Back on the road we stopped at the Extraterrestrial Highway sign for some more photos before deciding to take the gravel road from Rachel to the Back Gate of Area 51. This is probably the best maintained gravel road in the world. It is wider than HWY 375, nearly straight for the entire 10 miles, and graded smooth enough to allow us a 70 mph run. As we approached the gate there were several buildings and the guard gate looked very ominous. Reflective darkened windows faced us. Tall power poles had all sorts of electronic surveillance equipment mounted on them. There was no sign of a living person but the warning signs alone were enough to make us keep the camera in the tank bag. Some of the signs read “WARNING – Restricted Area, Use of deadly force authorized” and “PHOTOGRAPHY OF THIS AREA IS PROHIBITED”.

We raced back to 375 a little faster glancing warily behind us every so often and then east four miles to explore the old mining ghost town of Tempiute (not to be confused with the newer Lincoln Mine on the other side of the mountain). After several miles of gravel we came to the ruins of rock huts. Exploring the area we found caves dug into the hillside, some still had the remains of old bed frames in them. We were amazed at the amount of old artifacts seen here – lots of rusted cans, bed springs, and metal scraps. The area was supposedly last inhabited in the late 1800s. We had a great view looking northwest toward Rachel and the dry lake bed.

Returning to the bikes I noticed my front tire was flat. I had taken a hard hit on a rock shortly before, but later we found an old nail in the tire. I limped back to the paved road and waited for Nancy to get a can of fix-a-flat from the RV. This held long enough to get back to Rachel and load the bikes.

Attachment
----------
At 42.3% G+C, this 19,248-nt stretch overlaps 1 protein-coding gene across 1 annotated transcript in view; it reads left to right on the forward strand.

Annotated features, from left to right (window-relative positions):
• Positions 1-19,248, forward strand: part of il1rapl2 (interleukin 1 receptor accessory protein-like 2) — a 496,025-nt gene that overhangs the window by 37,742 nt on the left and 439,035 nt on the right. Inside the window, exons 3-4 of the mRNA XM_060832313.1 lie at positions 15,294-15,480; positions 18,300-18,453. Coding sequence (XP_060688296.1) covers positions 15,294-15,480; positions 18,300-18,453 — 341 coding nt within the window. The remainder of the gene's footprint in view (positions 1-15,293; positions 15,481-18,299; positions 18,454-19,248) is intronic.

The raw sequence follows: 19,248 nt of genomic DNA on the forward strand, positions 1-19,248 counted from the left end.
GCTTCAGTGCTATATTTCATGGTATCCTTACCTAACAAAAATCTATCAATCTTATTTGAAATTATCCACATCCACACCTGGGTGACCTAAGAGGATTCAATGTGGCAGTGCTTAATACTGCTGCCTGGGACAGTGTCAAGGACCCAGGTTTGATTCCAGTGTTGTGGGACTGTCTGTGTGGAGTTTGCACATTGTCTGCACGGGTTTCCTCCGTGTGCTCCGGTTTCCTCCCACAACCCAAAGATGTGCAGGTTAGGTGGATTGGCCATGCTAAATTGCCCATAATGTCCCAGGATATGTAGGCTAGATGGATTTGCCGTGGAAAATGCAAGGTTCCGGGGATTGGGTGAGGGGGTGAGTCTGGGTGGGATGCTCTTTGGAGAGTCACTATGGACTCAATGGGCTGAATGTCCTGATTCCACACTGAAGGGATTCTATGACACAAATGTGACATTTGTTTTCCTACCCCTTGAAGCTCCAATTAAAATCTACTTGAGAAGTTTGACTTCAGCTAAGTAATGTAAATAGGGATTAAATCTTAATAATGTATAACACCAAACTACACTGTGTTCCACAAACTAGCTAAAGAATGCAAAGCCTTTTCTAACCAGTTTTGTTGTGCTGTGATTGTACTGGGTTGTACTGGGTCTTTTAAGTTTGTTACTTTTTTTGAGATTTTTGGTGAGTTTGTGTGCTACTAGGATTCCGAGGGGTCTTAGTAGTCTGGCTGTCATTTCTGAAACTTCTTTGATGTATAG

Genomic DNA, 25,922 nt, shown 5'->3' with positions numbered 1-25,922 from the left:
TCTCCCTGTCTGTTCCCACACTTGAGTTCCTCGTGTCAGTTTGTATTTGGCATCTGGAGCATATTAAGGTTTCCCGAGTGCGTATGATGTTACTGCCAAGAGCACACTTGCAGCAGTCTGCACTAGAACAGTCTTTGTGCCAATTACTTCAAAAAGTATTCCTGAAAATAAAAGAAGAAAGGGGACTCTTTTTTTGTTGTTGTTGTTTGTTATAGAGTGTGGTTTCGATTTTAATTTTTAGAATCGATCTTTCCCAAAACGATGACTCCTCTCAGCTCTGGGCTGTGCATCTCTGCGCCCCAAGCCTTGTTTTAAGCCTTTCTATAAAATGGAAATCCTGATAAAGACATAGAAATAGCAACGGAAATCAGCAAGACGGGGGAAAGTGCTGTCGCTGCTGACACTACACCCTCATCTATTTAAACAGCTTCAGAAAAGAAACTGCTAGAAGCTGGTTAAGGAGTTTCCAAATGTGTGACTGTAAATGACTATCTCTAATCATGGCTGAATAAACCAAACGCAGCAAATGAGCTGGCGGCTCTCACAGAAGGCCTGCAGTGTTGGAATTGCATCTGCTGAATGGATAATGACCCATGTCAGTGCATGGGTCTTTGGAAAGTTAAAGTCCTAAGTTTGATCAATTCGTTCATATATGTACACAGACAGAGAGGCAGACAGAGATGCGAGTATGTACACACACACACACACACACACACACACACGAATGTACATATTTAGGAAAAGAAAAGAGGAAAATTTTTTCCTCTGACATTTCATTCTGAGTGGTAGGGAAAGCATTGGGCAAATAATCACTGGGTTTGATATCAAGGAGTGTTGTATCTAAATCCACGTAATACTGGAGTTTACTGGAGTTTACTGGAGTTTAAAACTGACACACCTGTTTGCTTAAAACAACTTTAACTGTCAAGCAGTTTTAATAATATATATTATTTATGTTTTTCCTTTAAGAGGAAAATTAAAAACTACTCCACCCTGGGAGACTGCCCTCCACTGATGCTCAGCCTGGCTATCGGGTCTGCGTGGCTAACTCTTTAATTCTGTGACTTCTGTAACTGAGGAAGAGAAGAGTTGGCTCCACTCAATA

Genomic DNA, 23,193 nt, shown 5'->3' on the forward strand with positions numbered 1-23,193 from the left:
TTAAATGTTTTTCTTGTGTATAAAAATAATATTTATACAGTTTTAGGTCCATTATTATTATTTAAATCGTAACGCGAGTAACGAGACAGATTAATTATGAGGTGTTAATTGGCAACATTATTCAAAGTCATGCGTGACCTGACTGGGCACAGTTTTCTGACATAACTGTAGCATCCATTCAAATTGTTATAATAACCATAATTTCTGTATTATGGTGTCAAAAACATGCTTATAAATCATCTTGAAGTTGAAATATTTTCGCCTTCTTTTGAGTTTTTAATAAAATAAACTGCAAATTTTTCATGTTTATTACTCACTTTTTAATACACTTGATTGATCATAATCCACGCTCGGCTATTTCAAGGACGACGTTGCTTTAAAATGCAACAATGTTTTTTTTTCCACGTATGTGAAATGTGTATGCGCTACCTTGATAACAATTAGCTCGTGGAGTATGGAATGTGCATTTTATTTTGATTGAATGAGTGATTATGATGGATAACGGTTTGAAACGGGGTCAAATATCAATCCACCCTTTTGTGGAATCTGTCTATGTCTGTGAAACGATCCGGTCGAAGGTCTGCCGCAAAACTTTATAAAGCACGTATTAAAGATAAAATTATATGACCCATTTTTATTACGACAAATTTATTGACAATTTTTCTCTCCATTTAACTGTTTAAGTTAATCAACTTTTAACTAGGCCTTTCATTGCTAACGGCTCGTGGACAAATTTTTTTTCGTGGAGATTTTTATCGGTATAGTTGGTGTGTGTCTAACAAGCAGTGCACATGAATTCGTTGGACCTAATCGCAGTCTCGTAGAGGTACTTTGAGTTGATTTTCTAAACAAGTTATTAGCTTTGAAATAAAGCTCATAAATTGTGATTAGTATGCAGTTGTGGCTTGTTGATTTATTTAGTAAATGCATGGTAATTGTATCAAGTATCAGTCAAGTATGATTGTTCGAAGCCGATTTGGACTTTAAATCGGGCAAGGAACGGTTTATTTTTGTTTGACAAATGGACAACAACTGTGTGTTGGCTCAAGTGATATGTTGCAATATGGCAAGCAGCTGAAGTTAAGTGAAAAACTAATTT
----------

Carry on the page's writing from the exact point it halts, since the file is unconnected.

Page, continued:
We decided to take it easy the rest of the day rather than chance getting trapped out in the middle of nowhere with a major flat. We drove east and took a photo of the “Black Mailbox” which is now white (milepost 29.6). It is the most photographed mailbox in the world as every UFO buff who passes here takes a pict. This is one of the better viewing areas along HWY 375 with Area 51 just over the ridge of mountains.

We headed a few more miles down the road to the gravel parking area at milepost 32.3 and were surprised to be the only ones there. It was still mid-afternoon so we had time to relax before the nighttime airshow began. We lowered the awning, put on some shorts, and snacked as we watched the little desert twisters off in the distance. Ron laid down to take a nap and Nancy was reading when all of a sudden one of the dirt devils hit us broadside and ripped the awning loose, flinging it over the top of the RV. There was no repairing the twisted metal supports, so we took off all the hardware and packed the remains into the RV best we could.

As darkness fell we were hoping for some great sky action, but it was quiet. Ron fell asleep in the lawn chair and finally called it quits about 1 am.